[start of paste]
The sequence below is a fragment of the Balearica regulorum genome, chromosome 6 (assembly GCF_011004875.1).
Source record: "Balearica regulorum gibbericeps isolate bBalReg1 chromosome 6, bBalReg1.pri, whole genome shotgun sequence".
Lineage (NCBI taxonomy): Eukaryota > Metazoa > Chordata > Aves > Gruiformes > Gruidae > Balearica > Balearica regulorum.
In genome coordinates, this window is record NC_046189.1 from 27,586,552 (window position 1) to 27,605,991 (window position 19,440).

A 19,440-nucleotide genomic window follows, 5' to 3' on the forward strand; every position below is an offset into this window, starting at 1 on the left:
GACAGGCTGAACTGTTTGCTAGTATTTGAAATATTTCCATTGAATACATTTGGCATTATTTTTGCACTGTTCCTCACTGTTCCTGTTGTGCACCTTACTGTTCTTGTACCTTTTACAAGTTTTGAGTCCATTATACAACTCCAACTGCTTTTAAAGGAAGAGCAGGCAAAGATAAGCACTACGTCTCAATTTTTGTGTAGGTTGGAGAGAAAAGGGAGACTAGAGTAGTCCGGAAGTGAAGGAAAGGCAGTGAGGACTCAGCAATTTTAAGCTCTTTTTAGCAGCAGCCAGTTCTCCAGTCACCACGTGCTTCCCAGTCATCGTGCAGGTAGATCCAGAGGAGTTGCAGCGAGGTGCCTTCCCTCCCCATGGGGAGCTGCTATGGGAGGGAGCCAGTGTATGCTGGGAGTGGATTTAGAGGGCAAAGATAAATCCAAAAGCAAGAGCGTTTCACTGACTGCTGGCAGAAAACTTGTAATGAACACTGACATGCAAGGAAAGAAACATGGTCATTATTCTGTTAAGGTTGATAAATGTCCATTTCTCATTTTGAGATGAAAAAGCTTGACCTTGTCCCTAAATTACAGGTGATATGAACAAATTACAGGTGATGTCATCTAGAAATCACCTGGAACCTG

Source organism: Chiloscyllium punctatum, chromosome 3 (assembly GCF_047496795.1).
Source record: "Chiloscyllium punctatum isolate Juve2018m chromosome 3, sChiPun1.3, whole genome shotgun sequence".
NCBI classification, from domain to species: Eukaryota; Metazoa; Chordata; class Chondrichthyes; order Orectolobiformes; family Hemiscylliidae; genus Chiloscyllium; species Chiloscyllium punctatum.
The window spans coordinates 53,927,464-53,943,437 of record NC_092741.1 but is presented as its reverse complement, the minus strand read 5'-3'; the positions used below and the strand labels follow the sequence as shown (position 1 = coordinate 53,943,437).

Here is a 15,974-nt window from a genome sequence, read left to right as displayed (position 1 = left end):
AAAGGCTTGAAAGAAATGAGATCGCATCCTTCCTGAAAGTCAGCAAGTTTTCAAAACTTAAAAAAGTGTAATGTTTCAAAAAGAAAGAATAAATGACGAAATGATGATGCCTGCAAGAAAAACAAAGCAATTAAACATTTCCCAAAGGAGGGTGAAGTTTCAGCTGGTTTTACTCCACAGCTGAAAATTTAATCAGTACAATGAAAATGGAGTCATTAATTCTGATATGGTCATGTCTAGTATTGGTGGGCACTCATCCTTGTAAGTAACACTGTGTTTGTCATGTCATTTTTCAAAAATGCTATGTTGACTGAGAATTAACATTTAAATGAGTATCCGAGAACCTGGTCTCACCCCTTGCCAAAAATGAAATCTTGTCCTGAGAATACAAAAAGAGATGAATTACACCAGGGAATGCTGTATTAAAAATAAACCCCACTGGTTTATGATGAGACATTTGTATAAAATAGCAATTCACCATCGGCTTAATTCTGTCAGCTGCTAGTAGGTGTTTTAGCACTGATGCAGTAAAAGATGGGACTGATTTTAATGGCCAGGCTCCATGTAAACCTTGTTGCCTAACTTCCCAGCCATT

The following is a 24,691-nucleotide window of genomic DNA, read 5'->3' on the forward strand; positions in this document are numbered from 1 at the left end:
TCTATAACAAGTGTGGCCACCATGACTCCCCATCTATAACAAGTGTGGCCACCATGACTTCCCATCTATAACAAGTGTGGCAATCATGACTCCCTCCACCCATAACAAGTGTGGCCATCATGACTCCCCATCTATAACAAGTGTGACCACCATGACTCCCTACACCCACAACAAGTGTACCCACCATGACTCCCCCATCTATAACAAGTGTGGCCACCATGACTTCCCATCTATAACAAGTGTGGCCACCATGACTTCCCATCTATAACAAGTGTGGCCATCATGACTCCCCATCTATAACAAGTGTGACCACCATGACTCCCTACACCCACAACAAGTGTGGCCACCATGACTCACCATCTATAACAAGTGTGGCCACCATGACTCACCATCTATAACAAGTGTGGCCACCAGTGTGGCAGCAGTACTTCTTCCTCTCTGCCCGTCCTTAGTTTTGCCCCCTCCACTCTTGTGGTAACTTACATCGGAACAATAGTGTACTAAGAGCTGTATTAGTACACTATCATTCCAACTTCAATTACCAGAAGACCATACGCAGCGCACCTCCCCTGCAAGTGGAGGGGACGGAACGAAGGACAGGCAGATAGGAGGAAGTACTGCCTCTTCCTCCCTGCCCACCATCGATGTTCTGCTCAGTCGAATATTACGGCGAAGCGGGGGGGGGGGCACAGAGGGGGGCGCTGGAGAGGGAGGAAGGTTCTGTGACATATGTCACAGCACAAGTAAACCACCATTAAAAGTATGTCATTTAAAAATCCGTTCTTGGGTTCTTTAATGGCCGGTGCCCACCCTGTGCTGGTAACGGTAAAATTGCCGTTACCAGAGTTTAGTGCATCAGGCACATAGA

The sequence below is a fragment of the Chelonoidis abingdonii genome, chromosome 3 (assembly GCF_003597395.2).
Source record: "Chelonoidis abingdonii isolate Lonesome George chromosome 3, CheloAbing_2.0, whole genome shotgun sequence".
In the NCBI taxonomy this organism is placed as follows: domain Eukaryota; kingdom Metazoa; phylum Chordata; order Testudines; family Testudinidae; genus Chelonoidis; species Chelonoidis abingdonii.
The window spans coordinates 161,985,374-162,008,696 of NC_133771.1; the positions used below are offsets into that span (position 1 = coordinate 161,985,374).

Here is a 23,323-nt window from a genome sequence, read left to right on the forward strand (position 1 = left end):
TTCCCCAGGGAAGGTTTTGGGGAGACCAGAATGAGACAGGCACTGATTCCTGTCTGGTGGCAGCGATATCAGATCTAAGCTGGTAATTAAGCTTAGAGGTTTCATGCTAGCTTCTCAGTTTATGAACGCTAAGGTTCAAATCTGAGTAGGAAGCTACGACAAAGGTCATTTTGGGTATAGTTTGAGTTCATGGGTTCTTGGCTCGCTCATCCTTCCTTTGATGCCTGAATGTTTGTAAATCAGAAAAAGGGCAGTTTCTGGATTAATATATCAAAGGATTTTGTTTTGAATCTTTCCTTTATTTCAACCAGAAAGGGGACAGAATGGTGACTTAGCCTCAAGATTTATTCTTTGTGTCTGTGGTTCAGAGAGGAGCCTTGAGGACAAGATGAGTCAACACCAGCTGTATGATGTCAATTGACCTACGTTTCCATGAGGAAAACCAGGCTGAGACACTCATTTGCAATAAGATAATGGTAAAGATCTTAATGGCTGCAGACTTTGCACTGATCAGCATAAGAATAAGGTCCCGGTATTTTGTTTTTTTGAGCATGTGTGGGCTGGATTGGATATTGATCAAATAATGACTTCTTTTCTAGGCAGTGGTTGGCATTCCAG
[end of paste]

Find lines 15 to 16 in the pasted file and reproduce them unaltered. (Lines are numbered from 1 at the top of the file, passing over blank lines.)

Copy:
The sequence below is a fragment of the Chelonoidis abingdonii genome, chromosome 3 (assembly GCF_003597395.2).
Source record: "Chelonoidis abingdonii isolate Lonesome George chromosome 3, CheloAbing_2.0, whole genome shotgun sequence".